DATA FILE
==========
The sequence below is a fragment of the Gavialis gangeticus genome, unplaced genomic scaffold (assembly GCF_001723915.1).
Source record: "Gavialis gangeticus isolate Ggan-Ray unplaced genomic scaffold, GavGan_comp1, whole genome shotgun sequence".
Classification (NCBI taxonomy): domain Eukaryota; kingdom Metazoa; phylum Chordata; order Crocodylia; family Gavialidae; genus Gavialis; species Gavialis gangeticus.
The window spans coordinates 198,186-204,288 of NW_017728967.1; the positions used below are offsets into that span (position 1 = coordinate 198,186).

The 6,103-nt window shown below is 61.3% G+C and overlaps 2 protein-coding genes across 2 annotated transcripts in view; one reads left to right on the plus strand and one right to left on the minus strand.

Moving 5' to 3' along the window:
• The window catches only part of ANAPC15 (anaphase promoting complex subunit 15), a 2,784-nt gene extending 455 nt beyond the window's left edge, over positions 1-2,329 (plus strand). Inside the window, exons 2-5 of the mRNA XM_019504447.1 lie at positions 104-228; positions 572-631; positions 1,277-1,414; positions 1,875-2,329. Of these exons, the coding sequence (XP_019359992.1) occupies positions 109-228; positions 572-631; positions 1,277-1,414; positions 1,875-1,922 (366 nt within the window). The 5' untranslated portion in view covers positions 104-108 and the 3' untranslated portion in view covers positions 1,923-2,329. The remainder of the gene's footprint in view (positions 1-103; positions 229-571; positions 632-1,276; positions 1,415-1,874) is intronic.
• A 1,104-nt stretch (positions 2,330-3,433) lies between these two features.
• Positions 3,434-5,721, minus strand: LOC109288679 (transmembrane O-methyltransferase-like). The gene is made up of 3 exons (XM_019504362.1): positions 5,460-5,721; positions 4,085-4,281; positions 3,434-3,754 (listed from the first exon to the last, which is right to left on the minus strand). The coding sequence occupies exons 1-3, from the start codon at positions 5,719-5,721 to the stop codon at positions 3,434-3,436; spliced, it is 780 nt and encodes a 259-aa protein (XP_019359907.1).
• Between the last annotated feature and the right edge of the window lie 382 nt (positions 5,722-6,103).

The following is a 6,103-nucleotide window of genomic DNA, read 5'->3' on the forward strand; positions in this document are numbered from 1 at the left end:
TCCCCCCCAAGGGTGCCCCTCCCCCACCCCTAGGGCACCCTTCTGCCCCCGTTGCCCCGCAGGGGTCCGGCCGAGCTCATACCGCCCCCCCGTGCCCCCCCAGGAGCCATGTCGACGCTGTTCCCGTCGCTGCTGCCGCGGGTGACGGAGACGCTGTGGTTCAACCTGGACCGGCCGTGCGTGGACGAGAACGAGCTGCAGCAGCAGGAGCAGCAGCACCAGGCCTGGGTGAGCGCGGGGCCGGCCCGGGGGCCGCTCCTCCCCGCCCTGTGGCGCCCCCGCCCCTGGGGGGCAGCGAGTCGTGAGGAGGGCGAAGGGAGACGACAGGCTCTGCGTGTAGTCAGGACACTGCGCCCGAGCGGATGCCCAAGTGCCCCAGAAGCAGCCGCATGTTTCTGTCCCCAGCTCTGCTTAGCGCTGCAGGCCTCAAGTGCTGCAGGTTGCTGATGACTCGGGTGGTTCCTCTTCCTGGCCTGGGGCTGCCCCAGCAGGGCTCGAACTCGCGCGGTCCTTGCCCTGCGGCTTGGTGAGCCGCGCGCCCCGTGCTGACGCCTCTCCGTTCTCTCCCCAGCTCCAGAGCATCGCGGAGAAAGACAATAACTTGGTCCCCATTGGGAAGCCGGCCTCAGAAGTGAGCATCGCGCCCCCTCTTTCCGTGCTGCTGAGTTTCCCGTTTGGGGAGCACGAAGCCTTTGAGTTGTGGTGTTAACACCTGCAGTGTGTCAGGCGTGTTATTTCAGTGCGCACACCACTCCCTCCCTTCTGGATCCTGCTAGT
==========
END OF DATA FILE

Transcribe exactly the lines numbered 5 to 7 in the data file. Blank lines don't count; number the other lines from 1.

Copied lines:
The 6,103-nt window shown below is 61.3% G+C and overlaps 2 protein-coding genes across 2 annotated transcripts in view; one reads left to right on the plus strand and one right to left on the minus strand.

Moving 5' to 3' along the window:
• The window catches only part of ANAPC15 (anaphase promoting complex subunit 15), a 2,784-nt gene extending 455 nt beyond the window's left edge, over positions 1-2,329 (plus strand). Inside the window, exons 2-5 of the mRNA XM_019504447.1 lie at positions 104-228; positions 572-631; positions 1,277-1,414; positions 1,875-2,329. Of these exons, the coding sequence (XP_019359992.1) occupies positions 109-228; positions 572-631; positions 1,277-1,414; positions 1,875-1,922 (366 nt within the window). The 5' untranslated portion in view covers positions 104-108 and the 3' untranslated portion in view covers positions 1,923-2,329. The remainder of the gene's footprint in view (positions 1-103; positions 229-571; positions 632-1,276; positions 1,415-1,874) is intronic.